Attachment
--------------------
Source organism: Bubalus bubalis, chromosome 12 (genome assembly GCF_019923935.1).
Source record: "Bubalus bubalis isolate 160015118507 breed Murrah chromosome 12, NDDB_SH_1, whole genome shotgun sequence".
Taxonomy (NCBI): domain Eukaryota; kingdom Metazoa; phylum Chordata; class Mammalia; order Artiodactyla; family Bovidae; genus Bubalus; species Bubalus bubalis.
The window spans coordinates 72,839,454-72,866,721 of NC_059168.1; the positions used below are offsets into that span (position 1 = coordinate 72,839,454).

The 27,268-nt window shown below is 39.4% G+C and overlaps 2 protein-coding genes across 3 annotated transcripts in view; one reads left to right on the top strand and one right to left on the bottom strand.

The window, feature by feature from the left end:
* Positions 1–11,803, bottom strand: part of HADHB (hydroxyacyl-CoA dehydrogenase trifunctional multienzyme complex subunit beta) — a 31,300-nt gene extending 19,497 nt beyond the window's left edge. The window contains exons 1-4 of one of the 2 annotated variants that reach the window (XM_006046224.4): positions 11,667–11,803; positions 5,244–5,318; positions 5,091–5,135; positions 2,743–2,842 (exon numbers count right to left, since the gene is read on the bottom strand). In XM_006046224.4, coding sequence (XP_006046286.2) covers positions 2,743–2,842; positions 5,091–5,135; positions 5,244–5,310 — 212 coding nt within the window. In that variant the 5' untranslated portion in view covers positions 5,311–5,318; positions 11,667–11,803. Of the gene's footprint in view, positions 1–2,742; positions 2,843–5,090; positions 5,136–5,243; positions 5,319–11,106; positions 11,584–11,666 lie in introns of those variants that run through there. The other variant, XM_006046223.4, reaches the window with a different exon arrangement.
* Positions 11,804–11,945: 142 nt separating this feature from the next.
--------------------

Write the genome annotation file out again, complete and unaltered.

Source organism: Bubalus bubalis, chromosome 12 (genome assembly GCF_019923935.1).
Source record: "Bubalus bubalis isolate 160015118507 breed Murrah chromosome 12, NDDB_SH_1, whole genome shotgun sequence".
Taxonomy (NCBI): domain Eukaryota; kingdom Metazoa; phylum Chordata; class Mammalia; order Artiodactyla; family Bovidae; genus Bubalus; species Bubalus bubalis.
The window spans coordinates 72,839,454-72,866,721 of NC_059168.1; the positions used below are offsets into that span (position 1 = coordinate 72,839,454).

The 27,268-nt window shown below is 39.4% G+C and overlaps 2 protein-coding genes across 3 annotated transcripts in view; one reads left to right on the top strand and one right to left on the bottom strand.

The window, feature by feature from the left end:
* Positions 1–11,803, bottom strand: part of HADHB (hydroxyacyl-CoA dehydrogenase trifunctional multienzyme complex subunit beta) — a 31,300-nt gene extending 19,497 nt beyond the window's left edge. The window contains exons 1-4 of one of the 2 annotated variants that reach the window (XM_006046224.4): positions 11,667–11,803; positions 5,244–5,318; positions 5,091–5,135; positions 2,743–2,842 (exon numbers count right to left, since the gene is read on the bottom strand). In XM_006046224.4, coding sequence (XP_006046286.2) covers positions 2,743–2,842; positions 5,091–5,135; positions 5,244–5,310 — 212 coding nt within the window. In that variant the 5' untranslated portion in view covers positions 5,311–5,318; positions 11,667–11,803. Of the gene's footprint in view, positions 1–2,742; positions 2,843–5,090; positions 5,136–5,243; positions 5,319–11,106; positions 11,584–11,666 lie in introns of those variants that run through there. The other variant, XM_006046223.4, reaches the window with a different exon arrangement.
* Positions 11,804–11,945: 142 nt separating this feature from the next.